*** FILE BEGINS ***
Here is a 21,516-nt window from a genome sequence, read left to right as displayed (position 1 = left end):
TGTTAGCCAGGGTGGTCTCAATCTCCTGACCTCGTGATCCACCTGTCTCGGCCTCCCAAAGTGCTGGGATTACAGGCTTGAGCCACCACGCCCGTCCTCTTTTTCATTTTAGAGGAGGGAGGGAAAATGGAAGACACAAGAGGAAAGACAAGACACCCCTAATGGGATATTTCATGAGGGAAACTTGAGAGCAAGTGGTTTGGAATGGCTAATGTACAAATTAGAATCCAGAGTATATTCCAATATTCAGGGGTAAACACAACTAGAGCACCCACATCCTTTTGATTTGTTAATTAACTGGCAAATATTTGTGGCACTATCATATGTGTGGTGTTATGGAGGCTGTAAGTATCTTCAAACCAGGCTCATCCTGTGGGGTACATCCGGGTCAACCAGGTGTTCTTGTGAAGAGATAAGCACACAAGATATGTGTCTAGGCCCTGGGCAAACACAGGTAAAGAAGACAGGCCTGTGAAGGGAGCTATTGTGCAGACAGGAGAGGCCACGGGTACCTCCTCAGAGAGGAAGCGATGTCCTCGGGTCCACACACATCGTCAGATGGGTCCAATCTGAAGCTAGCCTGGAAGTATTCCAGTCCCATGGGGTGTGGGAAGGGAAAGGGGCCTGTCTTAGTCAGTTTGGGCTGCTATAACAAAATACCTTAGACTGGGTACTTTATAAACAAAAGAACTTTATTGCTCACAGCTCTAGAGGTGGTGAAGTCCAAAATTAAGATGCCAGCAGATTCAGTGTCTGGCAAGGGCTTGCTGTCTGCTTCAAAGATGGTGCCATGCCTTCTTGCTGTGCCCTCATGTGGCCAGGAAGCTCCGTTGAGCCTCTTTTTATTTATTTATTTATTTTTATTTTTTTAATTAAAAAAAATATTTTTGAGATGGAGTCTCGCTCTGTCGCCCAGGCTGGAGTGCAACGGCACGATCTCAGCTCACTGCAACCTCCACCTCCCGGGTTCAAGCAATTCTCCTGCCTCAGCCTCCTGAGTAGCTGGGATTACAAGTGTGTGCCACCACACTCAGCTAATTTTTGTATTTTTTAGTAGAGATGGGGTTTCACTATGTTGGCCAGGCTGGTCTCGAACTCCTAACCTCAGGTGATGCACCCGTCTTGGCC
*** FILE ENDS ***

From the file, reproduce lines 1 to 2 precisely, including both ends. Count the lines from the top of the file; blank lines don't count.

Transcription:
Here is a 21,516-nt window from a genome sequence, read left to right as displayed (position 1 = left end):
TGTTAGCCAGGGTGGTCTCAATCTCCTGACCTCGTGATCCACCTGTCTCGGCCTCCCAAAGTGCTGGGATTACAGGCTTGAGCCACCACGCCCGTCCTCTTTTTCATTTTAGAGGAGGGAGGGAAAATGGAAGACACAAGAGGAAAGACAAGACACCCCTAATGGGATATTTCATGAGGGAAACTTGAGAGCAAGTGGTTTGGAATGGCTAATGTACAAATTAGAATCCAGAGTATATTCCAATATTCAGGGGTAAACACAACTAGAGCACCCACATCCTTTTGATTTGTTAATTAACTGGCAAATATTTGTGGCACTATCATATGTGTGGTGTTATGGAGGCTGTAAGTATCTTCAAACCAGGCTCATCCTGTGGGGTACATCCGGGTCAACCAGGTGTTCTTGTGAAGAGATAAGCACACAAGATATGTGTCTAGGCCCTGGGCAAACACAGGTAAAGAAGACAGGCCTGTGAAGGGAGCTATTGTGCAGACAGGAGAGGCCACGGGTACCTCCTCAGAGAGGAAGCGATGTCCTCGGGTCCACACACATCGTCAGATGGGTCCAATCTGAAGCTAGCCTGGAAGTATTCCAGTCCCATGGGGTGTGGGAAGGGAAAGGGGCCTGTCTTAGTCAGTTTGGGCTGCTATAACAAAATACCTTAGACTGGGTACTTTATAAACAAAAGAACTTTATTGCTCACAGCTCTAGAGGTGGTGAAGTCCAAAATTAAGATGCCAGCAGATTCAGTGTCTGGCAAGGGCTTGCTGTCTGCTTCAAAGATGGTGCCATGCCTTCTTGCTGTGCCCTCATGTGGCCAGGAAGCTCCGTTGAGCCTCTTTTTATTTATTTATTTATTTTTATTTTTTTAATTAAAAAAAATATTTTTGAGATGGAGTCTCGCTCTGTCGCCCAGGCTGGAGTGCAACGGCACGATCTCAGCTCACTGCAACCTCCACCTCCCGGGTTCAAGCAATTCTCCTGCCTCAGCCTCCTGAGTAGCTGGGATTACAAGTGTGTGCCACCACACTCAGCTAATTTTTGTATTTTTTAGTAGAGATGGGGTTTCACTATGTTGGCCAGGCTGGTCTCGAACTCCTAACCTCAGGTGATGCACCCGTCTTGGCC